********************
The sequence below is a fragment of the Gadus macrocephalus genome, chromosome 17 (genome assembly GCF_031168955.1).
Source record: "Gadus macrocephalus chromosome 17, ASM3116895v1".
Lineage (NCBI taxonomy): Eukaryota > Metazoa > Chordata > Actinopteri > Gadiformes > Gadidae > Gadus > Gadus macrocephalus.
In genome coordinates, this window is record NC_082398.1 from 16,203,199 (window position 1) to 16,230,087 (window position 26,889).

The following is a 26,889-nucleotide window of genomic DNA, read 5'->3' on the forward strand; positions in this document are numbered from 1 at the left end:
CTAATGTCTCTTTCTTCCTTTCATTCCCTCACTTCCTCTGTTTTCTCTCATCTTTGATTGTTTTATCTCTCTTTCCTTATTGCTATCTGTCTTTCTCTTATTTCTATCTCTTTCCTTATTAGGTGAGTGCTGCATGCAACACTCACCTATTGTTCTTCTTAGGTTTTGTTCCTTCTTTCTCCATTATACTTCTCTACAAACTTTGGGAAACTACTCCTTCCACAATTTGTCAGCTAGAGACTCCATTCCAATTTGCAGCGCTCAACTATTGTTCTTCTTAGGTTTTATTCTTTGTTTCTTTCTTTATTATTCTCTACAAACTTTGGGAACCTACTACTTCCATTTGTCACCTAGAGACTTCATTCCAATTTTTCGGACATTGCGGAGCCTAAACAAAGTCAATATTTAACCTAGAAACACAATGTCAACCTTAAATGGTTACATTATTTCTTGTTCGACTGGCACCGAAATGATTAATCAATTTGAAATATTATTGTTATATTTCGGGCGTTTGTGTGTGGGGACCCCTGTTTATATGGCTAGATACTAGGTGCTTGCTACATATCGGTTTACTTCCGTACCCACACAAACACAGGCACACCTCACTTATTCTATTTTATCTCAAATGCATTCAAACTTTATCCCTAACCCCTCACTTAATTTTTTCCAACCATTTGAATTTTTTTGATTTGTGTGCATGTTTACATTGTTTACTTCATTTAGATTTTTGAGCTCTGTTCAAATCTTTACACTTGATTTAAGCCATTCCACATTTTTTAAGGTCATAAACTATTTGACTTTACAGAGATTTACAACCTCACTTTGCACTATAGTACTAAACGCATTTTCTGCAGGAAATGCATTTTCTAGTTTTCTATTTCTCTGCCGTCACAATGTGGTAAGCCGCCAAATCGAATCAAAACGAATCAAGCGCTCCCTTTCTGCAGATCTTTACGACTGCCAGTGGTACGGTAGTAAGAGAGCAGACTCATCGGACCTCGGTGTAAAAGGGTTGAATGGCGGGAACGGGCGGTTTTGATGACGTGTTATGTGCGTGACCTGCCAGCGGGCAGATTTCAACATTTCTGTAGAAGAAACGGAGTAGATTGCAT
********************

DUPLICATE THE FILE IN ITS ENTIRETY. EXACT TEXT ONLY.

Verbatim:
The sequence below is a fragment of the Gadus macrocephalus genome, chromosome 17 (genome assembly GCF_031168955.1).
Source record: "Gadus macrocephalus chromosome 17, ASM3116895v1".
Lineage (NCBI taxonomy): Eukaryota > Metazoa > Chordata > Actinopteri > Gadiformes > Gadidae > Gadus > Gadus macrocephalus.
In genome coordinates, this window is record NC_082398.1 from 16,203,199 (window position 1) to 16,230,087 (window position 26,889).

The following is a 26,889-nucleotide window of genomic DNA, read 5'->3' on the forward strand; positions in this document are numbered from 1 at the left end:
CTAATGTCTCTTTCTTCCTTTCATTCCCTCACTTCCTCTGTTTTCTCTCATCTTTGATTGTTTTATCTCTCTTTCCTTATTGCTATCTGTCTTTCTCTTATTTCTATCTCTTTCCTTATTAGGTGAGTGCTGCATGCAACACTCACCTATTGTTCTTCTTAGGTTTTGTTCCTTCTTTCTCCATTATACTTCTCTACAAACTTTGGGAAACTACTCCTTCCACAATTTGTCAGCTAGAGACTCCATTCCAATTTGCAGCGCTCAACTATTGTTCTTCTTAGGTTTTATTCTTTGTTTCTTTCTTTATTATTCTCTACAAACTTTGGGAACCTACTACTTCCATTTGTCACCTAGAGACTTCATTCCAATTTTTCGGACATTGCGGAGCCTAAACAAAGTCAATATTTAACCTAGAAACACAATGTCAACCTTAAATGGTTACATTATTTCTTGTTCGACTGGCACCGAAATGATTAATCAATTTGAAATATTATTGTTATATTTCGGGCGTTTGTGTGTGGGGACCCCTGTTTATATGGCTAGATACTAGGTGCTTGCTACATATCGGTTTACTTCCGTACCCACACAAACACAGGCACACCTCACTTATTCTATTTTATCTCAAATGCATTCAAACTTTATCCCTAACCCCTCACTTAATTTTTTCCAACCATTTGAATTTTTTTGATTTGTGTGCATGTTTACATTGTTTACTTCATTTAGATTTTTGAGCTCTGTTCAAATCTTTACACTTGATTTAAGCCATTCCACATTTTTTAAGGTCATAAACTATTTGACTTTACAGAGATTTACAACCTCACTTTGCACTATAGTACTAAACGCATTTTCTGCAGGAAATGCATTTTCTAGTTTTCTATTTCTCTGCCGTCACAATGTGGTAAGCCGCCAAATCGAATCAAAACGAATCAAGCGCTCCCTTTCTGCAGATCTTTACGACTGCCAGTGGTACGGTAGTAAGAGAGCAGACTCATCGGACCTCGGTGTAAAAGGGTTGAATGGCGGGAACGGGCGGTTTTGATGACGTGTTATGTGCGTGACCTGCCAGCGGGCAGATTTCAACATTTCTGTAGAAGAAACGGAGTAGATTGCAT